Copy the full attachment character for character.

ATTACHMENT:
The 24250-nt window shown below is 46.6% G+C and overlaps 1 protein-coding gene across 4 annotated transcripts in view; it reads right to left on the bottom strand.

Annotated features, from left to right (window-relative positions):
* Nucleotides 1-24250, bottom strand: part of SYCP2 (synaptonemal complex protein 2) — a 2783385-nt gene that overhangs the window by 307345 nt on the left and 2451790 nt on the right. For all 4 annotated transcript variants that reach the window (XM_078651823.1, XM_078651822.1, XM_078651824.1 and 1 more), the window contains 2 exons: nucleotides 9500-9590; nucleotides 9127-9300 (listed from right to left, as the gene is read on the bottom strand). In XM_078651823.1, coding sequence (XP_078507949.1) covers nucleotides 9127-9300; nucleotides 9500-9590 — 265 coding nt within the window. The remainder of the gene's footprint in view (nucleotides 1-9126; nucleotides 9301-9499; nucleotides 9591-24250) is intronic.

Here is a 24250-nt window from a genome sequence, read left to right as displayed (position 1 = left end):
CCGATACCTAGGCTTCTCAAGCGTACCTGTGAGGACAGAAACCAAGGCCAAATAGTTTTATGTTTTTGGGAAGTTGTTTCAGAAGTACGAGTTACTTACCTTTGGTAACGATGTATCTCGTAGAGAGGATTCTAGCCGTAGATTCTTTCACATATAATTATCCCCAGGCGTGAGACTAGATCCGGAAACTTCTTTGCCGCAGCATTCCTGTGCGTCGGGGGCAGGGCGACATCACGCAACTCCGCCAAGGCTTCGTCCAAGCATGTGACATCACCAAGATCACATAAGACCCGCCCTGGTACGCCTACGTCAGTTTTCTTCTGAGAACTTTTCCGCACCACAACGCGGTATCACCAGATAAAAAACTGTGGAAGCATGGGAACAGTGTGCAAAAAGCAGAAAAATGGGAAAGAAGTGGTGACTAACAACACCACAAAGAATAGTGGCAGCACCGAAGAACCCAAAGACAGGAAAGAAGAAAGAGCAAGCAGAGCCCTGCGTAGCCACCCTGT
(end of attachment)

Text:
The 24250-nt window shown below is 46.6% G+C and overlaps 1 protein-coding gene across 4 annotated transcripts in view; it reads right to left on the bottom strand.

Annotated features, from left to right (window-relative positions):
* Nucleotides 1-24250, bottom strand: part of SYCP2 (synaptonemal complex protein 2) — a 2783385-nt gene that overhangs the window by 307345 nt on the left and 2451790 nt on the right. For all 4 annotated transcript variants that reach the window (XM_078651823.1, XM_078651822.1, XM_078651824.1 and 1 more), the window contains 2 exons: nucleotides 9500-9590; nucleotides 9127-9300 (listed from right to left, as the gene is read on the bottom strand). In XM_078651823.1, coding sequence (XP_078507949.1) covers nucleotides 9127-9300; nucleotides 9500-9590 — 265 coding nt within the window. The remainder of the gene's footprint in view (nucleotides 1-9126; nucleotides 9301-9499; nucleotides 9591-24250) is intronic.

Here is a 24250-nt window from a genome sequence, read left to right as displayed (position 1 = left end):
CCGATACCTAGGCTTCTCAAGCGTACCTGTGAGGACAGAAACCAAGGCCAAATAGTTTTATGTTTTTGGGAAGTTGTTTCAGAAGTACGAGTTACTTACCTTTGGTAACGATGTATCTCGTAGAGAGGATTCTAGCCGTAGATTCTTTCACATATAATTATCCCCAGGCGTGAGACTAGATCCGGAAACTTCTTTGCCGCAGCATTCCTGTGCGTCGGGGGCAGGGCGACATCACGCAACTCCGCCAAGGCTTCGTCCAAGCATGTGACATCACCAAGATCACATAAGACCCGCCCTGGTACGCCTACGTCAGTTTTCTTCTGAGAACTTTTCCGCACCACAACGCGGTATCACCAGATAAAAAACTGTGGAAGCATGGGAACAGTGTGCAAAAAGCAGAAAAATGGGAAAGAAGTGGTGACTAACAACACCACAAAGAATAGTGGCAGCACCGAAGAACCCAAAGACAGGAAAGAAGAAAGAGCAAGCAGAGCCCTGCGTAGCCACCCTGT